Wednesday, September 23, 2009

Houston: There's no there there.

Today I tutored a young woman who was supposed to be writing a "descriptive paragraph." One choice was to write about one's own neighborhood and describe it. Her paragraph described driving along a street on a cool, windy day, and seeing the bare trees and the big, beautiful houses.

The problem is, in Houston we don't have bare trees, really. And the number of cool, crisp days you can count on one hand. Some of the pecans and oaks lose their leaves for a few weeks in mid-winter, but the dominant species--the live oak--is never bare: it starts to put out tiny new yellowish leaves in February, and at that time, some of the older, brown leaves fall. But it's never completely bare.

Right now, although it is "fall," you would never know from looking at Houston or its trees: they are all green and leafed out. The oaks and pecans don't start losing leaves until December. And although it's the end of September, it was 96 degrees on Tuesday.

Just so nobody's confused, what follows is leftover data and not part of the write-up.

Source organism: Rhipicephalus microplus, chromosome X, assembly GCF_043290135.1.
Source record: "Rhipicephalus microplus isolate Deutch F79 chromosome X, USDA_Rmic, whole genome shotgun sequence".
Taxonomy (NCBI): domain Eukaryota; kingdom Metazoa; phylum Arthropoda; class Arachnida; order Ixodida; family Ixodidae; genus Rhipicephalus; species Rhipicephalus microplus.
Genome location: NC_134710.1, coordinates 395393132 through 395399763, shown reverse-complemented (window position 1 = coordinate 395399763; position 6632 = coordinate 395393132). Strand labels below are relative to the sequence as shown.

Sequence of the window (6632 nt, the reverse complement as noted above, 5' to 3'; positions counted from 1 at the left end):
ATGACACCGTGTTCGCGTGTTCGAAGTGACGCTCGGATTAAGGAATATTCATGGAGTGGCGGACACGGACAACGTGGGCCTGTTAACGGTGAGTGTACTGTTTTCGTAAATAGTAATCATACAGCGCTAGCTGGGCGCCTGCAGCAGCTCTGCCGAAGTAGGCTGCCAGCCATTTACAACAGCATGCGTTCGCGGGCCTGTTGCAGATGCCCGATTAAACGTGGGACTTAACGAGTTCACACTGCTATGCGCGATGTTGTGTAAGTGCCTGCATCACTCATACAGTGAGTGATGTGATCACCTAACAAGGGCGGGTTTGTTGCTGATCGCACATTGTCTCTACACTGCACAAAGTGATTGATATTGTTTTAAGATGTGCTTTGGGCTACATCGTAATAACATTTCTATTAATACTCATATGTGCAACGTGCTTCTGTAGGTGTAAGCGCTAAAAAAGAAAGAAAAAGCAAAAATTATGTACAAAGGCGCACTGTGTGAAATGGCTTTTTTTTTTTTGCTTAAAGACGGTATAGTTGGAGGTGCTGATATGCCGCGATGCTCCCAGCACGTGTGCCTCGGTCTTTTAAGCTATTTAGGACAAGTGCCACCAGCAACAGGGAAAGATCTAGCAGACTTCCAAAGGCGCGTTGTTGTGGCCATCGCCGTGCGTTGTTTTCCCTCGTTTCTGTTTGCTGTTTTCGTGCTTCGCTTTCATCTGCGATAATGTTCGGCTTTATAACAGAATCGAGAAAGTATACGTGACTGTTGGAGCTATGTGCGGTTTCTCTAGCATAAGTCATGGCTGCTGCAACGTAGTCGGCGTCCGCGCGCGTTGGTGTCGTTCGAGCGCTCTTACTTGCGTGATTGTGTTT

There are some big, beautiful houses in Houston, but those are not the houses that our students live in.

So I asked her if this descriptive paragraph was really about her neighborhood, and she said that it wasn't; that she had made it up. I thought so: usually when you read vague, insipid student writing, the student didn't obey the injunction to "write what you know."

I asked her, "So, where do you live?"

She answered, "What do you mean?"

I didn't know how to respond to this. After a few seconds I said, "Ok, so where did you wake up this morning?"

She said, "Oh, ok, I live over by the airport."

So then we had something to work with. I asked her about her commute home, what exit she got off at, what was at the exit, what did she see on Monroe Avenue on her way to her street, what she saw after she turned onto her street, whether she could hear the airplanes, and what her own yard and house looked like. The trouble was, all she could say was, "Houses. Trees." She didn't know what color the houses were or what kind of trees were in her own yard, or what kind of flowers grew in the little garden in the front yard.